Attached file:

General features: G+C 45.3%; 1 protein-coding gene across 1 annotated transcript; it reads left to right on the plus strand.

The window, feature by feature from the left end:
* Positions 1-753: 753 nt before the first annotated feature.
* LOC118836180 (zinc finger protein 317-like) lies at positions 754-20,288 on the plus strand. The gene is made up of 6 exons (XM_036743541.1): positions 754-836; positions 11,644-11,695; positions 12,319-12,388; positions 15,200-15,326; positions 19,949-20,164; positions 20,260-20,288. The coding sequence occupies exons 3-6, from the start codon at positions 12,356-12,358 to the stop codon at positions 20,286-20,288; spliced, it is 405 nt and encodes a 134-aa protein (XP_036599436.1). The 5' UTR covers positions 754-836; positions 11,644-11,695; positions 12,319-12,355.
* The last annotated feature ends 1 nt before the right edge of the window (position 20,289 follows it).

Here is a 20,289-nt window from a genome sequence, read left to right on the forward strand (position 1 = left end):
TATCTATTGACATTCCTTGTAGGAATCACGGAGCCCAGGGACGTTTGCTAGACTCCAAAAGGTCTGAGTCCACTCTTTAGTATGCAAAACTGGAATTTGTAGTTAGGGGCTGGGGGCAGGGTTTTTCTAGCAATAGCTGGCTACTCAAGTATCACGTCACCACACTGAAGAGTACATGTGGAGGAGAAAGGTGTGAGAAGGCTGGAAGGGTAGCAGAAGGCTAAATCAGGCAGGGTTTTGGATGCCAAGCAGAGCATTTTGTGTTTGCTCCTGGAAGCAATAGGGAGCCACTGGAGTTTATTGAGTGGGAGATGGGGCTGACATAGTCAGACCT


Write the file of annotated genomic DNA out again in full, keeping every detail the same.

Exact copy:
General features: G+C 45.3%; 1 protein-coding gene across 1 annotated transcript; it reads left to right on the plus strand.

The window, feature by feature from the left end:
* Positions 1-753: 753 nt before the first annotated feature.
* LOC118836180 (zinc finger protein 317-like) lies at positions 754-20,288 on the plus strand. The gene is made up of 6 exons (XM_036743541.1): positions 754-836; positions 11,644-11,695; positions 12,319-12,388; positions 15,200-15,326; positions 19,949-20,164; positions 20,260-20,288. The coding sequence occupies exons 3-6, from the start codon at positions 12,356-12,358 to the stop codon at positions 20,286-20,288; spliced, it is 405 nt and encodes a 134-aa protein (XP_036599436.1). The 5' UTR covers positions 754-836; positions 11,644-11,695; positions 12,319-12,355.
* The last annotated feature ends 1 nt before the right edge of the window (position 20,289 follows it).

Here is a 20,289-nt window from a genome sequence, read left to right on the forward strand (position 1 = left end):
TATCTATTGACATTCCTTGTAGGAATCACGGAGCCCAGGGACGTTTGCTAGACTCCAAAAGGTCTGAGTCCACTCTTTAGTATGCAAAACTGGAATTTGTAGTTAGGGGCTGGGGGCAGGGTTTTTCTAGCAATAGCTGGCTACTCAAGTATCACGTCACCACACTGAAGAGTACATGTGGAGGAGAAAGGTGTGAGAAGGCTGGAAGGGTAGCAGAAGGCTAAATCAGGCAGGGTTTTGGATGCCAAGCAGAGCATTTTGTGTTTGCTCCTGGAAGCAATAGGGAGCCACTGGAGTTTATTGAGTGGGAGATGGGGCTGACATAGTCAGACCT